Fractional Calculus (FC) may be considered as a generalisation of integer-order calculus, thus accomplishing what integer-order calculus cannot [20]. As a natural extension of the integer (i.e., classical) derivatives, fractional derivatives provide an excellent tool for the description of memory and hereditary properties of processes [21]. An important property revealed by the FC formulation is that while an integer-order derivative just implies a finite series, the fractional-order derivative requires an infinite number of terms.

Despite FC’s potentialities only a limited number of applications based on FC have been reported so far within the sport sciences literature [17,22]. One of them was the development of a correction metric for golf putting to prevent the inaccurate performance of golfers when facing the golf lipout phenomenon [21]. The authors extended a performance metric using the Grünwald–Letnikov approximate discrete equation to integrate a memory of the ball’s trajectory. A more recent study by the same authors benefited from FC to overcome automatic tracking problems of football players [17]. As a prediction method based on the memory of past events, FC features offer a new perspective on understanding players’ motion.

3.1. Fractional Calculus: Preliminaries

The concept of Grünwald–Letnikov fractional differential is presented by the following definition:

Definition 1 [23]: Let Γ be the gamma function defined as:

Γ ( k ) = ( k 1 ) !

The signal Dα[x(t)] given by

D α [ x ( t ) ] = lim h 0 [ 1 h α k = 0 + ( 1 ) k Γ ( α + 1 ) Γ ( k + 1 ) Γ ( α k + 1 ) x ( t k h ) ] ,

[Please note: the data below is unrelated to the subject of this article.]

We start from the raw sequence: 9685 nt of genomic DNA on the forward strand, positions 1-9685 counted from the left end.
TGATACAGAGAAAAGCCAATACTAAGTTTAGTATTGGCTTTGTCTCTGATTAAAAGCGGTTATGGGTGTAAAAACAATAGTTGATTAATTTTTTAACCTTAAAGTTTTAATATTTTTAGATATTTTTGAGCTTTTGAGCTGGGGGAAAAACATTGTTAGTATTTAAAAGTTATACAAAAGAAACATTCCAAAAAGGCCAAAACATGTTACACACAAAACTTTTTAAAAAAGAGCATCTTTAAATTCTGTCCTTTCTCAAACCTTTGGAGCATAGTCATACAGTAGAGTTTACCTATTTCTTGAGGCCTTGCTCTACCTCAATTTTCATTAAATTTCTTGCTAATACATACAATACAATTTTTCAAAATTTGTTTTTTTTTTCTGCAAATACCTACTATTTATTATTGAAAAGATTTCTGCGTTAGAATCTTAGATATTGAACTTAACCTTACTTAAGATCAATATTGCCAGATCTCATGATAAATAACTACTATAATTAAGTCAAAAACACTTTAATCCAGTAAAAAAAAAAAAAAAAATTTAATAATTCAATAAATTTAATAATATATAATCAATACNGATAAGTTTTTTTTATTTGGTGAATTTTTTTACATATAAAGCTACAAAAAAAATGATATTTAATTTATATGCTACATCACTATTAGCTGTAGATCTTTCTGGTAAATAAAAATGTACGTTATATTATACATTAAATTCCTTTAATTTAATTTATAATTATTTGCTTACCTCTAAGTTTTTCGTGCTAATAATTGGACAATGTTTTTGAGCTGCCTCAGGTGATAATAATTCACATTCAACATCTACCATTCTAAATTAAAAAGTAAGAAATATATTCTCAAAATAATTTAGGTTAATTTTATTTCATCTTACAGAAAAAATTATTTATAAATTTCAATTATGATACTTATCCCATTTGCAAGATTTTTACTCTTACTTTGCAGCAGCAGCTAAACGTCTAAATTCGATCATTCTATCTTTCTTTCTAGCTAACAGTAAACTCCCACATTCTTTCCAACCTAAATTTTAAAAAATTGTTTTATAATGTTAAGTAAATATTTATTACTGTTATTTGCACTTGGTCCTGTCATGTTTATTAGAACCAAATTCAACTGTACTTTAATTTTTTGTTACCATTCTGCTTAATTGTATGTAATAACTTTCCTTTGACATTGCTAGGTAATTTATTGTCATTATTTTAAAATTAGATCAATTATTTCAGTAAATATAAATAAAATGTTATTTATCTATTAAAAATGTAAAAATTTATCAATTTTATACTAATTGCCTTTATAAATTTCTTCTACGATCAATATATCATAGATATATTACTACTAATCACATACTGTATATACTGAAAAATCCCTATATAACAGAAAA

is said to be the Grünwald–Letnikov fractional derivative of order, α, α ∈ ℂ of the signal x(t).

An important property revealed by Equation (10) is that while an integer-order derivative just implies a finite series, the fractional-order derivative requires an infinite number of terms. Therefore, integer derivatives are “local” operators while fractional derivatives have, implicitly, a “memory” of all past events. However, the influence of past events decreases over time. The formulation in Equation (10) inspires a discrete time calculation presented by the following definition:

Definition 2 [23]: The signal Dα[x[t]] given by:

D α [ x [ t ] ] = 1 T α k = 0 r ( 1 ) k Γ [ α + 1 ] Γ [ k + 1 ] Γ [ α k + 1 ] x [ t k T ]
where T is the sampling period and r is the truncation order, is the approximate discrete time Grünwald–Letnikov fractional difference of order α, α ∈ ℂ, of the discrete signal x[t].

The series presented in Equation (11) can be implemented by a rational fraction expansion which leads to a superior compromise in what concerns the number of terms versus the quality of the approximation. That being said, it is possible to extend an integer discrete difference, i.e., classical discrete difference, to a fractional-order one, using the following definition:

Definition 3 [24]: The classical integer “direct” discrete difference of signal x[t] is defined as follows:

Δ ϖ x [ t ] = { x [ t ] , ϖ = 0 x [ t ] x [ t 1 ] , ϖ = 1 Δ ϖ 1 x [ t ] Δ ϖ 1 x [ t 1 ] , ϖ > 1
where ϖ ∈ ℕ0 is the order of the integer discrete difference. Hence, one can extend the integer-order Δϖx[t] assuming that the fractional discrete difference satisfies the following inequalities:
ϖ 1 < α < ϖ